There is apparently one Amish-attended event where cameras are not at all welcome: dog auctions. Or at least undercover cameras aren’t.

WFMY News reports that a producer and videographer working incognito were tossed from a recent Millersburg auction and threatened with arrest. I can’t say I’m too surprised, given that it was on private property.  And given that there is a reported ban on recording devices at these auctions.

Holmes County Dog Auction

King of his domain?

I’ve never attended a dog sale. My contact has been limited to seeing small breeders and a few larger operations in various Amish communities.  So I can just deduce a few things going on media coverage and my limited experience.

Puppy mills were getting a lot of media attention a few years ago.  A number of both Amish and Mennonite breeders were found running substandard breeding operations.  Coverage on the Oprah show was probably the peak of it all.

You still see stories from time to time, but I at least don’t notice as many nowadays.  That doesn’t mean they’ve disappeared, though I have heard that they were growing less common in Pennsylvania, and thus relatively more common in the Midwest and Ohio in particular.

Breeders v. Activists

Here’s what one activist said about the Millersburg event:

“My question would be, if this is an auction you are so proud of in your county and these are all reputable breeders, why do you have a problem with with videos and audios coming into the auction?” said Mary O’Connor-Shaver, an animal rights activist who has tried to get dog auctions banned in Ohio.

“The major problem is that these dog auctions here in Holmes County are a major distribution channel for puppy mill breeding in the state of Ohio,” she said.

Good question.  I can think of at least two answers.  One is that she is right, and they are not reputable, and operators are afraid of what cameras would find.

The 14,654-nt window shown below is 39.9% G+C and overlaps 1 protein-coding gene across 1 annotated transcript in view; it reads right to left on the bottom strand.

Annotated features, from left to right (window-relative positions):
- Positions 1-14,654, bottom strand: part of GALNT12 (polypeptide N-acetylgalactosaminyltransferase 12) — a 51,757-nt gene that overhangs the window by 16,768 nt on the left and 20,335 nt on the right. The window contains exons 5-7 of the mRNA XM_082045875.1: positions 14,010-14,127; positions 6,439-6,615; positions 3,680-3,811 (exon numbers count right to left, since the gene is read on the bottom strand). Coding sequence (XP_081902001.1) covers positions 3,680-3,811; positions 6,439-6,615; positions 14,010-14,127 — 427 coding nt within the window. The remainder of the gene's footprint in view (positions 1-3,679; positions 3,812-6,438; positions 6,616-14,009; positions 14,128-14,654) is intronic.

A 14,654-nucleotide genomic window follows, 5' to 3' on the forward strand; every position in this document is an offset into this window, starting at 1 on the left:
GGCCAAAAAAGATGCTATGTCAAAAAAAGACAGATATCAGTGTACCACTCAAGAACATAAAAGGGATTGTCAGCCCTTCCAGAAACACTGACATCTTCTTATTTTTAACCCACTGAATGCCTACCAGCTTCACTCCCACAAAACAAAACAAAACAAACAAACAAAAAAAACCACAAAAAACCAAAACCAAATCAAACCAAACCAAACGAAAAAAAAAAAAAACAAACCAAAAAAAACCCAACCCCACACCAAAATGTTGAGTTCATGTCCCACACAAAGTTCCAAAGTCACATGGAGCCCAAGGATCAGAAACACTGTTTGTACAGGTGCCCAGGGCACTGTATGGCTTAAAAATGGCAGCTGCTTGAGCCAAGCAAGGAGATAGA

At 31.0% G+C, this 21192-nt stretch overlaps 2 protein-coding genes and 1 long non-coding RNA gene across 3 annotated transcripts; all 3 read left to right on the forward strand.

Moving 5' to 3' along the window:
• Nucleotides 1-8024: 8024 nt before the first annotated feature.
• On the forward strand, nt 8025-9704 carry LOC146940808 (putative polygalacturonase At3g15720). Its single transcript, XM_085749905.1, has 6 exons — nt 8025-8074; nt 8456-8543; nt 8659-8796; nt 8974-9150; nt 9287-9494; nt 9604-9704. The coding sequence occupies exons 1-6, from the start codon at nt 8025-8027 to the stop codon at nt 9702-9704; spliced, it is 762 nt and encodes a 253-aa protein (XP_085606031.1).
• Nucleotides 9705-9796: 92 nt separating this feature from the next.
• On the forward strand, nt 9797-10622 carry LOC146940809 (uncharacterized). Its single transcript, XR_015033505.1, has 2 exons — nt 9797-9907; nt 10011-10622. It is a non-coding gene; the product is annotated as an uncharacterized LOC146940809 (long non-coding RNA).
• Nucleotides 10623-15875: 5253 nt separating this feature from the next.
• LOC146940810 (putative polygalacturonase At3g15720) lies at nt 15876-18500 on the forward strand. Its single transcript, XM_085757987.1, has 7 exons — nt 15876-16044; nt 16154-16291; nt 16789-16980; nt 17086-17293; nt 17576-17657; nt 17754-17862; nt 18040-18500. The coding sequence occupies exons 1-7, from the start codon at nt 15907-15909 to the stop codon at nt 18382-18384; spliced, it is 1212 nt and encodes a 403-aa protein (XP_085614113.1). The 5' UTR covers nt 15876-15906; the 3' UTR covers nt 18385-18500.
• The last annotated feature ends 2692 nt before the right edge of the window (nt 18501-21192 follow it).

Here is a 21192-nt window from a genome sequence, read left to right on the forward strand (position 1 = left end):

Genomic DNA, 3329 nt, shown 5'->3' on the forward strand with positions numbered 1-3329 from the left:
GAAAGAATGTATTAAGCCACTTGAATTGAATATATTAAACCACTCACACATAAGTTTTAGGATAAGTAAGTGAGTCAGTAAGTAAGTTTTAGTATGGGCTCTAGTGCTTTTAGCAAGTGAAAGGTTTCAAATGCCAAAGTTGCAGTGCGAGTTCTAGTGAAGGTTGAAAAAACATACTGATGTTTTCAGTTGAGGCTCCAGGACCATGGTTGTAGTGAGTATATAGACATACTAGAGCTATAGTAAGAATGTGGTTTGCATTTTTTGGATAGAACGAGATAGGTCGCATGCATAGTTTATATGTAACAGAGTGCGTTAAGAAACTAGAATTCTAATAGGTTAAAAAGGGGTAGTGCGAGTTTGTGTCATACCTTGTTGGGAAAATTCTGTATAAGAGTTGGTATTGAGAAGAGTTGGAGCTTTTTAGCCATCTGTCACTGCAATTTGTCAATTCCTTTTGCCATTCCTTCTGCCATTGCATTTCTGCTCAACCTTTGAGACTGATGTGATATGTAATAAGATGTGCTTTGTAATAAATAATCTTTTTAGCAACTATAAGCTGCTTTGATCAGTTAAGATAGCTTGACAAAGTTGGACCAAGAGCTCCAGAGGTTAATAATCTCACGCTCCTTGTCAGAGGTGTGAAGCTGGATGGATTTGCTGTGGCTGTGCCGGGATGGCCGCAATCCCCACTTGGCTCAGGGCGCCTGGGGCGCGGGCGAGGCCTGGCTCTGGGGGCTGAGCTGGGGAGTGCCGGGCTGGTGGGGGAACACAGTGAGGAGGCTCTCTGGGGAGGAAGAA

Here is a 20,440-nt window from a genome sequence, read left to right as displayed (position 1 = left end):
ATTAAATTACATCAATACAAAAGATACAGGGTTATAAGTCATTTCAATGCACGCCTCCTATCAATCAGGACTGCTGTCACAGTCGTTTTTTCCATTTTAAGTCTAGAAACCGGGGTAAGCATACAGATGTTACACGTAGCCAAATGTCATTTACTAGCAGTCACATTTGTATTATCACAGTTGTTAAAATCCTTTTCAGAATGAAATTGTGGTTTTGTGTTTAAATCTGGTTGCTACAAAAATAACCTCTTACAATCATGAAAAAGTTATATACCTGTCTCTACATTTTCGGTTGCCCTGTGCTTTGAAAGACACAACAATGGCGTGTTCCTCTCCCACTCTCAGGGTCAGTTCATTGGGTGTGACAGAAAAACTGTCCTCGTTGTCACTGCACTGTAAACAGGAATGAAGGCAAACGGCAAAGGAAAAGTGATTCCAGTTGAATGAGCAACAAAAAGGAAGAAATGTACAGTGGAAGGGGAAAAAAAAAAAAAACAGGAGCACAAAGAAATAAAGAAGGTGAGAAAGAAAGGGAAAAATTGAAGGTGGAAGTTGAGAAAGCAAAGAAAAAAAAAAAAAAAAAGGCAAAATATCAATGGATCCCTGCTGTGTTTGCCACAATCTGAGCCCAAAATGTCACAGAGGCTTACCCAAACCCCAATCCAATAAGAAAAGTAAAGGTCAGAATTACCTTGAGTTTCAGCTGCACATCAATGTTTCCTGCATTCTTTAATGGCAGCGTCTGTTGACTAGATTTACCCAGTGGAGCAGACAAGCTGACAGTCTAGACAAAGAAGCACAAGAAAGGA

Another is that they are reputable, but afraid of what could be portrayed as abuse by someone motivated to do so.  Or, the answer could lie somewhere in-between.

And here is a breeder:

Jared Yoder, a Holmes County resident who breeds German Shepherds, said many of the differences of opinions over the dog auctions are cultural.

“We eat meat, and we raise and sell animals and dogs are viewed as livestock,” he said. “We are not like the animal rights activists who are protesting. There is a difference between the views on this issue between those that live in the city and those that live in the country.”

“Very few people here would ever put a dog in an abusive situation where they are not treated properly,” Yoder added. “There is a fine line between a puppy mill and someone who raises pets at their farm and sells them.”

He is being impressively blunt about it, and I think captures the gist of the issue.  I also wouldn’t be surprised if his statement about abusive situations were in some sense true.

Don’t pet the cows

But I think the way “abusive situations” is defined is quite different on one side vs. the other.  This is where the problem comes in.  A dog is not a cow, is what the activists are saying.  You might not think you are abusing them, but they require a different level of care than livestock–both physical and emotional.

I’m pretty dense when it comes to animals, but I can see this point.  When I, like a dumb guy from the city, try to pet my Amish friends’ cows, they shy away.  They don’t want you to touch them.  We are not pets, and we don’t need to be petted, pal.  Milk me twice a day, get a vet in once in awhile, and I’ll be fine.  But hands off.  Dogs of course are the opposite (the good ones, anyway).

That said, an activist group apparently found more than just dogs suffering from a lack of human attention.  They bought a few auction dogs and had them checked out. There was tooth decay in a poodle, and a pug with a bad disc, among other ailments.

Also, what the cameras caught before being kicked out wasn’t helpful for the dog sellers’ case (you can see video at the link up top).

People hate seeing dogs in cages.  We don’t care so much when it’s something we’re going to eat.  But when it’s man’s best friend behind the wire it’s a different story.

King of the Pugs photo: Bobby Bradley/flickr


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